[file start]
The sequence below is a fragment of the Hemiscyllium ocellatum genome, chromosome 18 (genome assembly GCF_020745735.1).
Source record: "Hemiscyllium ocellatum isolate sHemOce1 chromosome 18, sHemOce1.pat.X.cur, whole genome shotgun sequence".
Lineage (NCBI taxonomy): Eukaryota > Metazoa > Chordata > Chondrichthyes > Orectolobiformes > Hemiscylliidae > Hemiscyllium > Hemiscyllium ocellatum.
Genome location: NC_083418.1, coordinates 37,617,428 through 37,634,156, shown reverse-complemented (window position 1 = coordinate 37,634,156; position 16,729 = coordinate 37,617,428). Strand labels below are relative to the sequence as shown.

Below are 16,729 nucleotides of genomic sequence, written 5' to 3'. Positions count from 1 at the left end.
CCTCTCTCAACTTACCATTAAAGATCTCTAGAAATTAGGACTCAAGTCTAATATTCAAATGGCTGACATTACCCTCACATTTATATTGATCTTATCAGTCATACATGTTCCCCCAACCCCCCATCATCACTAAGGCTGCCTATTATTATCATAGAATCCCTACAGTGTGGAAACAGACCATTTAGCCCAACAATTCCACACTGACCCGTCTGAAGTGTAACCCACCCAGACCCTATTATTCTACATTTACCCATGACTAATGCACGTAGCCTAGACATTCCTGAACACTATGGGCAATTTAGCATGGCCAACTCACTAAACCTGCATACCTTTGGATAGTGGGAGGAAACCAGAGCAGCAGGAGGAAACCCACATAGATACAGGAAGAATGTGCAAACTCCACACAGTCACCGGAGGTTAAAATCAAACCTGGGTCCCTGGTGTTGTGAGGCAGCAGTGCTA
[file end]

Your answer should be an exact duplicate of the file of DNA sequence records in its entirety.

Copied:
The sequence below is a fragment of the Hemiscyllium ocellatum genome, chromosome 18 (genome assembly GCF_020745735.1).
Source record: "Hemiscyllium ocellatum isolate sHemOce1 chromosome 18, sHemOce1.pat.X.cur, whole genome shotgun sequence".
Lineage (NCBI taxonomy): Eukaryota > Metazoa > Chordata > Chondrichthyes > Orectolobiformes > Hemiscylliidae > Hemiscyllium > Hemiscyllium ocellatum.
Genome location: NC_083418.1, coordinates 37,617,428 through 37,634,156, shown reverse-complemented (window position 1 = coordinate 37,634,156; position 16,729 = coordinate 37,617,428). Strand labels below are relative to the sequence as shown.

Below are 16,729 nucleotides of genomic sequence, written 5' to 3'. Positions count from 1 at the left end.
CCTCTCTCAACTTACCATTAAAGATCTCTAGAAATTAGGACTCAAGTCTAATATTCAAATGGCTGACATTACCCTCACATTTATATTGATCTTATCAGTCATACATGTTCCCCCAACCCCCCATCATCACTAAGGCTGCCTATTATTATCATAGAATCCCTACAGTGTGGAAACAGACCATTTAGCCCAACAATTCCACACTGACCCGTCTGAAGTGTAACCCACCCAGACCCTATTATTCTACATTTACCCATGACTAATGCACGTAGCCTAGACATTCCTGAACACTATGGGCAATTTAGCATGGCCAACTCACTAAACCTGCATACCTTTGGATAGTGGGAGGAAACCAGAGCAGCAGGAGGAAACCCACATAGATACAGGAAGAATGTGCAAACTCCACACAGTCACCGGAGGTTAAAATCAAACCTGGGTCCCTGGTGTTGTGAGGCAGCAGTGCTA